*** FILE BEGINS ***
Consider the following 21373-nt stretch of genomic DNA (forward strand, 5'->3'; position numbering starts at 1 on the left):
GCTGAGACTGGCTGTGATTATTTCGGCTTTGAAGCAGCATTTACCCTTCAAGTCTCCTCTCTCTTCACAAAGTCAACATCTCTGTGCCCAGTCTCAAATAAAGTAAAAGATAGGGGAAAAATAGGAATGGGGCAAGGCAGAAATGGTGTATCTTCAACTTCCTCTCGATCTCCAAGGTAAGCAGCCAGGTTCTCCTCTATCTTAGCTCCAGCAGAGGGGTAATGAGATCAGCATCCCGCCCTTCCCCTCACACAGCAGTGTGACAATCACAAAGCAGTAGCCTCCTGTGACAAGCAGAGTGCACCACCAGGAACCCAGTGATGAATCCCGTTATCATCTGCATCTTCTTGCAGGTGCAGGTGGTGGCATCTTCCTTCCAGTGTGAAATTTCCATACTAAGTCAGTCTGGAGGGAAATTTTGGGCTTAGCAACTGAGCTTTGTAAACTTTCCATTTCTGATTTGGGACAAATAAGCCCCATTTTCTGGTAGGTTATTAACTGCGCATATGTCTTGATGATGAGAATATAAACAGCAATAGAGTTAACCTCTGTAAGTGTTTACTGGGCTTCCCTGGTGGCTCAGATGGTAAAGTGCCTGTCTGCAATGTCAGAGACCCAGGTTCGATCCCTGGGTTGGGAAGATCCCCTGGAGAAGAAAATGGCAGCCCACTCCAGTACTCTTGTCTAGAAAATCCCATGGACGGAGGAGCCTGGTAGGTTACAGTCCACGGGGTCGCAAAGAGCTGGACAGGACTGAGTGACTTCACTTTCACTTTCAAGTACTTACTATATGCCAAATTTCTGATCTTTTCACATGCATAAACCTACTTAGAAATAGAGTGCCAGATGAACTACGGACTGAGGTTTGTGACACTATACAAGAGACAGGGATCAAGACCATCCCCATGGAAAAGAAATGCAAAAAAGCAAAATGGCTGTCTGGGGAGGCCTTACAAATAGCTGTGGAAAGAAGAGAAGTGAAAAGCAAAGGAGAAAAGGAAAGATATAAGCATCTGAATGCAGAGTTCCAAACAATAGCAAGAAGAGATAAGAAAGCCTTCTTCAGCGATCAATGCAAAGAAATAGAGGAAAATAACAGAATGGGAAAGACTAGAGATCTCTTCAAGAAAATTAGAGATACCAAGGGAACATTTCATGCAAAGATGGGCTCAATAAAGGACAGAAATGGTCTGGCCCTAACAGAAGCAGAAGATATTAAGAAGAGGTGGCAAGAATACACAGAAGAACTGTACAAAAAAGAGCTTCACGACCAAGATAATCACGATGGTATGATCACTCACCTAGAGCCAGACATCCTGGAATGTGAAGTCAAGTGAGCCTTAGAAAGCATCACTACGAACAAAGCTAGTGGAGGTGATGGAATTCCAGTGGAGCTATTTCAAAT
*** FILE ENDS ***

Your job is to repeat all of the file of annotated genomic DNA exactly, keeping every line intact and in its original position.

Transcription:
Consider the following 21373-nt stretch of genomic DNA (forward strand, 5'->3'; position numbering starts at 1 on the left):
GCTGAGACTGGCTGTGATTATTTCGGCTTTGAAGCAGCATTTACCCTTCAAGTCTCCTCTCTCTTCACAAAGTCAACATCTCTGTGCCCAGTCTCAAATAAAGTAAAAGATAGGGGAAAAATAGGAATGGGGCAAGGCAGAAATGGTGTATCTTCAACTTCCTCTCGATCTCCAAGGTAAGCAGCCAGGTTCTCCTCTATCTTAGCTCCAGCAGAGGGGTAATGAGATCAGCATCCCGCCCTTCCCCTCACACAGCAGTGTGACAATCACAAAGCAGTAGCCTCCTGTGACAAGCAGAGTGCACCACCAGGAACCCAGTGATGAATCCCGTTATCATCTGCATCTTCTTGCAGGTGCAGGTGGTGGCATCTTCCTTCCAGTGTGAAATTTCCATACTAAGTCAGTCTGGAGGGAAATTTTGGGCTTAGCAACTGAGCTTTGTAAACTTTCCATTTCTGATTTGGGACAAATAAGCCCCATTTTCTGGTAGGTTATTAACTGCGCATATGTCTTGATGATGAGAATATAAACAGCAATAGAGTTAACCTCTGTAAGTGTTTACTGGGCTTCCCTGGTGGCTCAGATGGTAAAGTGCCTGTCTGCAATGTCAGAGACCCAGGTTCGATCCCTGGGTTGGGAAGATCCCCTGGAGAAGAAAATGGCAGCCCACTCCAGTACTCTTGTCTAGAAAATCCCATGGACGGAGGAGCCTGGTAGGTTACAGTCCACGGGGTCGCAAAGAGCTGGACAGGACTGAGTGACTTCACTTTCACTTTCAAGTACTTACTATATGCCAAATTTCTGATCTTTTCACATGCATAAACCTACTTAGAAATAGAGTGCCAGATGAACTACGGACTGAGGTTTGTGACACTATACAAGAGACAGGGATCAAGACCATCCCCATGGAAAAGAAATGCAAAAAAGCAAAATGGCTGTCTGGGGAGGCCTTACAAATAGCTGTGGAAAGAAGAGAAGTGAAAAGCAAAGGAGAAAAGGAAAGATATAAGCATCTGAATGCAGAGTTCCAAACAATAGCAAGAAGAGATAAGAAAGCCTTCTTCAGCGATCAATGCAAAGAAATAGAGGAAAATAACAGAATGGGAAAGACTAGAGATCTCTTCAAGAAAATTAGAGATACCAAGGGAACATTTCATGCAAAGATGGGCTCAATAAAGGACAGAAATGGTCTGGCCCTAACAGAAGCAGAAGATATTAAGAAGAGGTGGCAAGAATACACAGAAGAACTGTACAAAAAAGAGCTTCACGACCAAGATAATCACGATGGTATGATCACTCACCTAGAGCCAGACATCCTGGAATGTGAAGTCAAGTGAGCCTTAGAAAGCATCACTACGAACAAAGCTAGTGGAGGTGATGGAATTCCAGTGGAGCTATTTCAAAT